Liberty Blake makes music with visual art. The UK native turned UT resident blends together pieces of found, salvaged and purchased paper to create works of simplistic profundity. Her current show at Phillips, in which more than 20 new works are displayed in the downstairs Dibble Gallery, are not concerned with a maximum of materiality; but rather with what can be addressed with the subtlety of an artistic language that depends on slight shifts in tone and balance. The weight of her balanced forms and juxtaposition of her multihued palette, from brown packing paper to pastel-toned art paper, create compositions that are almost as pure as the formlessness of the sounds of music, and are as fine and rhythmic as a melody, and stir the sensibilities on so many levels, again and again, and deeper and deeper, with each new engagement.
Although it is a visual language Blake is articulating, with its own visual vocabulary, the works sing in such a way that it might be best to describe them with a musical lexicon. These collages are full of notes, sounds, rhythms and intonations and function in terms of resonances and cadences, hitting crescendos and vibrating with either melancholic or dissonant jubilation or ecstasy.
Like a rhapsody in slate blue, Blake’s “Discards” harmonizes the coarse and rusty brown of a paper bag with the slate blue rectangle that holds the work’s bottom left. With the excitement of the highlights of vibrant white notes at the bottom showcasing the blue text and a bright red flourish, “Discards” resonates on the mind and the imagination and plays on the strings of the soul.
The coolness of chocolate brown layered smoothly over a ruddy mustard paper in “Insert Bottom Edge” creates a pleasing harmony; yet the brightness and boldness of the great zone of dominant red soon makes itself known, in a melancholic and moody aggressiveness that asserts itself in an oblique way, like an allegretto in a concerto by the likes of Beethoven, Corelli, or Bruckner.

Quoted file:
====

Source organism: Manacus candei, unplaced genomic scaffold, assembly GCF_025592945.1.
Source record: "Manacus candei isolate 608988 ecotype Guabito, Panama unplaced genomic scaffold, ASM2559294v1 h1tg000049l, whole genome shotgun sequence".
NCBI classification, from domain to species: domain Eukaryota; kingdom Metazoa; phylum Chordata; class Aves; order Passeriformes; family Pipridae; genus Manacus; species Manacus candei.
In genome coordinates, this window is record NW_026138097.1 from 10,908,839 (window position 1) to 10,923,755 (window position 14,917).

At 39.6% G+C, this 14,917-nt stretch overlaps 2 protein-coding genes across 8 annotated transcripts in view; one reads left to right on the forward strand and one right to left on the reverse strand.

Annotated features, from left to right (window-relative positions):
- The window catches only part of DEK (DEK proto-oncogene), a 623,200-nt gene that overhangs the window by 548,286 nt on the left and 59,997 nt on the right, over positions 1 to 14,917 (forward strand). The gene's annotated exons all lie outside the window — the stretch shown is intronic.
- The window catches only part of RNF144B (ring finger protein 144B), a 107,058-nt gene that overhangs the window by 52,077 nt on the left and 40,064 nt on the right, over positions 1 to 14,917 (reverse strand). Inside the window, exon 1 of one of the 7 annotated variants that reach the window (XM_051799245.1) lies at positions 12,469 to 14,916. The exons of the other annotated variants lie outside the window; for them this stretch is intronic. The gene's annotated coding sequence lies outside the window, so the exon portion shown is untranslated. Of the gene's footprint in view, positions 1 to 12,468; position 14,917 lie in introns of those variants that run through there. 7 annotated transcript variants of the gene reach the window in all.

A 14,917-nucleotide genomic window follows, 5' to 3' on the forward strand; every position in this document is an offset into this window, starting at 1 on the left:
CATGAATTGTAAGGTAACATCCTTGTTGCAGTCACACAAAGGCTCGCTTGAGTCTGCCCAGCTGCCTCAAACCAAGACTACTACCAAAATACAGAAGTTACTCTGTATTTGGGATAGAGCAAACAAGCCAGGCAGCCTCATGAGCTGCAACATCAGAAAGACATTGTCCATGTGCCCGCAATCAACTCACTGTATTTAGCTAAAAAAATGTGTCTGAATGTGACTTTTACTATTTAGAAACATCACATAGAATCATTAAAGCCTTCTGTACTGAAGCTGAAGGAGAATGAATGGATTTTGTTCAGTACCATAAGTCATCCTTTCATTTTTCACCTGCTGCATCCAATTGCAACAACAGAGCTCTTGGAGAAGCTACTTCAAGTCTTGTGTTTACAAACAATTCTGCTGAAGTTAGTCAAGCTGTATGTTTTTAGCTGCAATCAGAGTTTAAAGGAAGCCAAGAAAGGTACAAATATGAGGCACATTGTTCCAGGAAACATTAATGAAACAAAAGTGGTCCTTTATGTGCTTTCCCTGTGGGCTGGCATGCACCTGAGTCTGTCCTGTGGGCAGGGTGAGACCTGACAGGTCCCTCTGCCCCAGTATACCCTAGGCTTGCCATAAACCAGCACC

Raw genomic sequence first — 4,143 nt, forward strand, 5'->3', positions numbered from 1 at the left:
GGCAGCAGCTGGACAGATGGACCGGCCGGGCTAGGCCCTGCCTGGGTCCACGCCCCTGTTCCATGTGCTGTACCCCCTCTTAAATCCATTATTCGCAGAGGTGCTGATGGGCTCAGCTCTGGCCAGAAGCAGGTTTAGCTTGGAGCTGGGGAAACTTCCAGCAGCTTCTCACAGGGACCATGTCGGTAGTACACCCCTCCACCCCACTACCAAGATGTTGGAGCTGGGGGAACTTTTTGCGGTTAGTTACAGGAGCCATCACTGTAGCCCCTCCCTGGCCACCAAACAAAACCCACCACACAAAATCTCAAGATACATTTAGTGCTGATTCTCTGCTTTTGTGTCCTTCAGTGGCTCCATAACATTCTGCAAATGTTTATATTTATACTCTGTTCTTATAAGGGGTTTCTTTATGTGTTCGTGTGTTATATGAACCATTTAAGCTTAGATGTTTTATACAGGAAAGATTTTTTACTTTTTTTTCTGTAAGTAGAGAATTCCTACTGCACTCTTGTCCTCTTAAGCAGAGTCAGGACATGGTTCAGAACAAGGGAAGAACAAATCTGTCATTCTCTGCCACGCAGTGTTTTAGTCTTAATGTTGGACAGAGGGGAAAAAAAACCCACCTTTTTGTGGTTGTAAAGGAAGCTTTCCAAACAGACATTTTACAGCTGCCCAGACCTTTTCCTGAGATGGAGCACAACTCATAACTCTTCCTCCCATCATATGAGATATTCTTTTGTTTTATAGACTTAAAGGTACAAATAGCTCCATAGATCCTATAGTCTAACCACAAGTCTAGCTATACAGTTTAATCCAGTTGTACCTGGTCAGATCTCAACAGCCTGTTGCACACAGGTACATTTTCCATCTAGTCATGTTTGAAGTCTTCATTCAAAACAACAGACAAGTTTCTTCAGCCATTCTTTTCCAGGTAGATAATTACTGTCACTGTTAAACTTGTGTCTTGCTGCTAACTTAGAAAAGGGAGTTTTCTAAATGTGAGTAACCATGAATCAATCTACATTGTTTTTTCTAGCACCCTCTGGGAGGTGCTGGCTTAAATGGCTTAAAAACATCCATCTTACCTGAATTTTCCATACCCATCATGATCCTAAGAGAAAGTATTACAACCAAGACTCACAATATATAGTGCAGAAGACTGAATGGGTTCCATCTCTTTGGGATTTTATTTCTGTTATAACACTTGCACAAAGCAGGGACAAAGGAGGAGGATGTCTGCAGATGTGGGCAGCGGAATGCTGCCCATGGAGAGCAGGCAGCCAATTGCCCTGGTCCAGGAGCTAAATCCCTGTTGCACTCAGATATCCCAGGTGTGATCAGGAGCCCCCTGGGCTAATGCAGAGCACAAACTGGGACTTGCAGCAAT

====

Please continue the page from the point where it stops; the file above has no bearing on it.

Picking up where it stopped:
“Chapter IV” might be thought of as an Austrian waltz, sweeping the viewers away in a field of emotive red, caught in the sway of the moment and driven by the ethereal blues that are only suggested in a sensual way through a plane of differing tonalities. And all is brought in harmonic unison as the fiery and ethereal emotions are soothed and placated by the calming and restful zone of white at the top that brings all elements of this waltz together in a field of Austrian edelweiss.
“Field St” is an apt angle from which to view the cleanliness of Blake’s work, as a metaphor for visual music, something as rapturous, as pure, as soulful, as pristine, as elemental. The precision of line, the episodes, passages, shifts, collisions, eruptions, encounters, measures, the hushed and muted silence, are all the stuff that music is made of, or at least, the stuff that the experience of music is made of.
If “Field St” is a prelude then “One” is a full symphony. Here the metaphor of music, the experience of music, may be taken to the fullest extent, and it can be seen how Blake’s work sets the mind alight, with the most reduced purity of compositional elements, just as a symphony is a compendium of notes and sound. But what is experienced is something bigger, effulgent, something that allows the mind to be transported to a place of harmony and rest, but experiencing at the same time a powerful drama of actuality of being, having been effectuated emotionally, spiritually, and intellectually, by the music.
These works have the ability to set the mind alight, adrift and aloft to a place where it may be at liberty to engage in the sensible movement of visual music, to bathe in refreshing color, transitions, juxtapositions, contrasts, compositions and harmonies. This is much of the simplistic profundity of the work of Liberty Blake, a work so appealing and so enigmatic and functioning on so many levels, to compare it metaphorically to an art with the purity and enigmatic quality of music seems appropriate. But this is not to diminish the unique quality, substance, freshness and sublime beauty of what Blake does, which is create an art happening with an astonishing simplicity and buoyancy that allows the mind freedom without domination.
The collages of Liberty Blake are on exhibit at Phillips Gallery through April 10.
Ehren Clark studied art history at both the University of Utah and the University of Reading in the UK. For a decade he lived in Salt Lake City and worked as a professional writer until his untimely death in 2017.